DC, UOIT grad gets ‘dream’ job with Canadian Olympic Committee

Shannon Galea says she tries to implement Canadian ideals and values into her international work. Photo credit: Photo supplied

After spending years as an elite softball player and coach, a Durham College and UOIT grad is now using her knowledge to support other athletes.

Oshawa native Shannon Galea, 30, joined the Canadian Olympic Committee (COC) as a Game Plan specialist last September.

“It’s a dream come true, it really is,” Galea said.

Game Plan is a program created in collaboration with the COC, the Canadian Paralympic Committee (CPC) and the Sport Canada and Canadian Olympic and Paralympic Sport Institute Network (COPSIN).

Game Plan helps both current and retired athletes find other passions and transform them into well-rounded individuals.

“It’s a very interesting program, it’s one of the only programs in Canada and it really aligns our sport system,” she said.

Game Plan offers support through five areas: medical resources, skill development, education, networking possibilities and career opportunities.

Game Plan advisors are at the forefront, working with athletes and supporting players through the five areas. The advisors are psychologists, life coaches, career counsellors, mental performance coaches and other wellness leaders. Galea’s role, as a specialist, is to oversee the work of the advisors, provide resources and develop programs.

Galea earned her degree in Geography and Earth Sciences at McMaster University before graduating from UOIT in 2011 with a Bachelor of Education. Following that, Galea taught health and physical education with the Durham District School Board (DDSB) before continuing to teach internationally.

“Teaching is the foundation for everything that I do, it’s full circle,” she said. “It’s been the foundation for what I create and what I change.”

During her tenure at UOIT, she participated heavily in campus athletics. Galea was a member of the Ridgebacks’ rowing and squash teams and helped create the women’s flag football extramural league, a joint league between UOIT and DC.

Galea also graduated from DC’s Sport Business Management Program in 2012, then completed her master’s degree in Olympic Studies and Policy at the German Sport University Cologne.

As a result of her connections, passion and education, Galea travelled to more than 40 countries. She lived in Holland, Italy, Belgium, Malta, New Zealand and Australia and played in their respective International Softball Federations.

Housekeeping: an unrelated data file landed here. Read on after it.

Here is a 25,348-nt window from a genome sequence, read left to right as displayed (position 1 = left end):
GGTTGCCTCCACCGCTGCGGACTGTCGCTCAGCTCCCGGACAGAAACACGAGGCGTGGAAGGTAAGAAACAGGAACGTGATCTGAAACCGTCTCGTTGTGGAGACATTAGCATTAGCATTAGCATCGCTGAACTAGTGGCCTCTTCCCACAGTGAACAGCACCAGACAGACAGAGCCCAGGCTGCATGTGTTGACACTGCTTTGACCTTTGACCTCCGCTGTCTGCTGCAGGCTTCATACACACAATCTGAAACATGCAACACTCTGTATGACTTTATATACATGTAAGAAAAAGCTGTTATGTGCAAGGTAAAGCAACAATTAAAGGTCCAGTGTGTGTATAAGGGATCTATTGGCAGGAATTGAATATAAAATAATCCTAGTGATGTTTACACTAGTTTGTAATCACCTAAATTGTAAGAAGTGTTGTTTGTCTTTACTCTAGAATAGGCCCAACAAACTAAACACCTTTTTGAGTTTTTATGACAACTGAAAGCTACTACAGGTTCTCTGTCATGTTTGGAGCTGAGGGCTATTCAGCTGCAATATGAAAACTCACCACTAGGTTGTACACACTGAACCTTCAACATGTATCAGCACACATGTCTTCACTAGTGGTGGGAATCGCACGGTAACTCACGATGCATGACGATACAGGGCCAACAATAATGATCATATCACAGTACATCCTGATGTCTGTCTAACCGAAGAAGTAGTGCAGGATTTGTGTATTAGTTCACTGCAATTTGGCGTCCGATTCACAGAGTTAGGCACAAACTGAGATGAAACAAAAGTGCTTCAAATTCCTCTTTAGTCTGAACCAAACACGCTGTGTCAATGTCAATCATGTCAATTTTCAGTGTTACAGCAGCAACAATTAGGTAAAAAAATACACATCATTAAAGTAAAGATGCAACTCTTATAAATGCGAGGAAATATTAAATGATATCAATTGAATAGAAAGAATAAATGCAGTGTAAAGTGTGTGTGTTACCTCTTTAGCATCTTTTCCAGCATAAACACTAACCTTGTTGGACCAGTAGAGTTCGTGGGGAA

Galea, 28, received the gold medal in softball at the European Cup in Most, Czech Republic. She played for Caserta, Italy: a team representing Malta at the European Cup. Photo credit: Provided by: Shannon Galea

“With the coaching opportunities, I’ve been able to develop softball in my second nation — I’m actually a dual citizen in Malta,” Galea said. “I was able to develop softball in my country which allowed for NCAA coaches to come over and create better opportunities for sport for young women.”

Galea said her international travels have made her think more critically about Canada and her involvement at the COC.

“I think about the bigger picture in a different way,” she said. “It’s really helped me grow into, ‘How can I bring this back to Canada? What can I do to bring my Canadian idealism and values [to other countries?] How can we unite Canada? What can we do to make a more active Canada?’ That’s where my motivations come from.”

Galea's work takes her all over the world. She travelled to PyeongChang, South Korea for the 2018 Winter Olympics as a photographer. Photo credit: Provided by: Shannon Galea

Initiatives, programs and projects are always being developed and created to help athletes across Canada, Galea said.

“Right now, we are working on a mental health strategy for our athletes,” she said. “We have a partnership with Morneau Sheppell (a human resources company) and it’s a transition program for athletes who are looking to understand themselves outside of sport. [It will help athletes] re-identify and understand the changes they’re going to go through after competing at a high level for many years.”

When she reflects on her own athletic success, Galea misses the “physical tenacity and challenge” of softball. But she also misses coaching and teaching.

“The impact you can have on a child and a young elite athlete, you can’t describe it,” she said. “I spent seven years travelling internationally, working with children in every international federation I’ve played in. I wanted to be a role model for the young athletes that I coached and for the people that I love.”